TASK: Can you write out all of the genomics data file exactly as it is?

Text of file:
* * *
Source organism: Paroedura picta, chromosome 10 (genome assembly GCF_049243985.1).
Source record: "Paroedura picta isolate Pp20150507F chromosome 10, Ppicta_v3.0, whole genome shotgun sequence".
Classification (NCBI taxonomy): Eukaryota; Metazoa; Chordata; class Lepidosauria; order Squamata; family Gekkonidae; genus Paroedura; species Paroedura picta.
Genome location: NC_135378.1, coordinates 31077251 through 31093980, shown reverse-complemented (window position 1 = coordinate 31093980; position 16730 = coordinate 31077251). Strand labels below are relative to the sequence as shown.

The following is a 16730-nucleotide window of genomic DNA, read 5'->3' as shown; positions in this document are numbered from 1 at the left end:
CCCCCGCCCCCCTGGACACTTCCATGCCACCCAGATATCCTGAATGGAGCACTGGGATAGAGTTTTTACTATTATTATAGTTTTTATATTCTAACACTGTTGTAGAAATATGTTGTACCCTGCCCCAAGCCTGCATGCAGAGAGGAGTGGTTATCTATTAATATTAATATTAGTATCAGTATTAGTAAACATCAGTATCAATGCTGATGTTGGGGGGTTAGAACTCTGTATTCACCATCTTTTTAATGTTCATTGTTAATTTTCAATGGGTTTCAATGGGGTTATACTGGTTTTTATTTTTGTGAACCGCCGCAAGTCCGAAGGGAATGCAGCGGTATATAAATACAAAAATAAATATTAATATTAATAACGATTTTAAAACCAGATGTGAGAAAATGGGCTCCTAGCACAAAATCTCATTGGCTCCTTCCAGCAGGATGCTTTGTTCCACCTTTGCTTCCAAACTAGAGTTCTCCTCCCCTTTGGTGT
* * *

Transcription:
Source organism: Paroedura picta, chromosome 10 (genome assembly GCF_049243985.1).
Source record: "Paroedura picta isolate Pp20150507F chromosome 10, Ppicta_v3.0, whole genome shotgun sequence".
Classification (NCBI taxonomy): Eukaryota; Metazoa; Chordata; class Lepidosauria; order Squamata; family Gekkonidae; genus Paroedura; species Paroedura picta.
Genome location: NC_135378.1, coordinates 31077251 through 31093980, shown reverse-complemented (window position 1 = coordinate 31093980; position 16730 = coordinate 31077251). Strand labels below are relative to the sequence as shown.

The following is a 16730-nucleotide window of genomic DNA, read 5'->3' as shown; positions in this document are numbered from 1 at the left end:
CCCCCGCCCCCCTGGACACTTCCATGCCACCCAGATATCCTGAATGGAGCACTGGGATAGAGTTTTTACTATTATTATAGTTTTTATATTCTAACACTGTTGTAGAAATATGTTGTACCCTGCCCCAAGCCTGCATGCAGAGAGGAGTGGTTATCTATTAATATTAATATTAGTATCAGTATTAGTAAACATCAGTATCAATGCTGATGTTGGGGGGTTAGAACTCTGTATTCACCATCTTTTTAATGTTCATTGTTAATTTTCAATGGGTTTCAATGGGGTTATACTGGTTTTTATTTTTGTGAACCGCCGCAAGTCCGAAGGGAATGCAGCGGTATATAAATACAAAAATAAATATTAATATTAATAACGATTTTAAAACCAGATGTGAGAAAATGGGCTCCTAGCACAAAATCTCATTGGCTCCTTCCAGCAGGATGCTTTGTTCCACCTTTGCTTCCAAACTAGAGTTCTCCTCCCCTTTGGTGT